Greece debt crisis

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Christopher Kreuzer
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Greece debt crisis

Post by Christopher Kreuzer » Wed Jul 01, 2015 1:40 am

Any views here on what is going on with Greece (now officially defaulted on its most recent IMF repayment) and the Eurozone and all that?

http://www.bbc.co.uk/news/world-europe-33339363

I get the impression no-one really knows what will happen now.

NickFaulks
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Re: Greece debt crisis

Post by NickFaulks » Wed Jul 01, 2015 8:13 am

Looks very much like 1943 to me.

John McKenna
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Re: Greece debt crisis

Post by John McKenna » Wed Jul 01, 2015 8:26 am

And why not - it's a rerun with Berlin calling the shots and the Greek people taking the flack.
How ironic that the Germans lost the war but won the peace with the feather of the euro currency in their cap.
After all, the euro is "just a diluted Deutschmark" that has worked wonders for the German economy.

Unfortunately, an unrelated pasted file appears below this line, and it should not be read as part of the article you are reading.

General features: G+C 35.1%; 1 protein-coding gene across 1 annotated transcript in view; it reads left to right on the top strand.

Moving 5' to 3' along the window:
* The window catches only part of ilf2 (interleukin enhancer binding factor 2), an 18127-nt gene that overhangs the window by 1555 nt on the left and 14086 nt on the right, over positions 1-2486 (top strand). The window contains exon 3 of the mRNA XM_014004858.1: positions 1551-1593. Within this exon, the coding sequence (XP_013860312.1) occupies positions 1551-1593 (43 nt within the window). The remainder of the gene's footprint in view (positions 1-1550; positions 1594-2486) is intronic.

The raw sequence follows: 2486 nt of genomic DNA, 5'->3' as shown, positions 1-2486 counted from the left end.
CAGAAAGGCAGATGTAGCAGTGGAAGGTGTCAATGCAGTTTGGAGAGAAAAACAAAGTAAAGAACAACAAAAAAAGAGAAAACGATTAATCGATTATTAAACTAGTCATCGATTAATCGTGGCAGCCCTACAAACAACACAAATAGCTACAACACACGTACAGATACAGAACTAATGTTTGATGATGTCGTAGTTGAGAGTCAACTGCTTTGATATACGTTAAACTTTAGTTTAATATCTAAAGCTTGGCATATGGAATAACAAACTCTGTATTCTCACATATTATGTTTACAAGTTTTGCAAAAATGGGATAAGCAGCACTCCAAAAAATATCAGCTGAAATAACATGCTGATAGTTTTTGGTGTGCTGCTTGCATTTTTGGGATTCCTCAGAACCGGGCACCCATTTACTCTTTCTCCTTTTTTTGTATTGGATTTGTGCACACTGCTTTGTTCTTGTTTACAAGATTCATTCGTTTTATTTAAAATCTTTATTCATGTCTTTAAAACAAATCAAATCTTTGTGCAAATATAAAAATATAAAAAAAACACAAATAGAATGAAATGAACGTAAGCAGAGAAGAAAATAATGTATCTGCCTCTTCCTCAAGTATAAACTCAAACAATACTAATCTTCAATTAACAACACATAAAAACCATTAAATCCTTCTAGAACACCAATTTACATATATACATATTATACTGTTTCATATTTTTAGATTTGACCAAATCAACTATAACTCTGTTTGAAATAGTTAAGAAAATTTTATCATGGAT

Still, let's not totally blame the Germans for this currency basket-case and the associated brinkmanship.
Don't forget that it was a rogue financial sub-prime torpedo - mainly manufactured in the USA but with a few gyroscopic components (RBS, etc.) from the UK - that holed the EU below the waterline.
To find a for(u)m that accommodates the mess, that is the task of the artist now. (Samuel Beckett)

NickFaulks
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Re: Greece debt crisis

Post by NickFaulks » Wed Jul 01, 2015 9:04 am

John McKenna wrote: Don't forget that it was a rogue financial sub-prime torpedo - mainly manufactured in the USA but with a few gyroscopic components (RBS, etc.) from the UK - that holed the EU below the waterline.
But that was just the catalyst, if it hadn't happened then one day something else would have done. Northern and Southern Europe sharing a currency was always a confidence trick, with the only workable endgame requiring the whole continent to turn into a new German Empire. We've seen that movie and know how it ends.

John McKenna
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Re: Greece debt crisis

Post by John McKenna » Wed Jul 01, 2015 10:47 am

Yes, and acting in that winning WW II movie cost us dear. The USA & USSR gained empires but GB, France (and Japan) lost theirs. The UK - successor to the British Empire - also lost the peace by constantly dragging its feet in constructing a new common European home while, as you point out, a new kind of German empire rose, phoenix-like, from the ashes of the continent.

Let's also remember that with the collapse of the Soviet empire we have a resurgent Russian one. It's somewhat ironic to see Chessbase blithely covering this Russian event -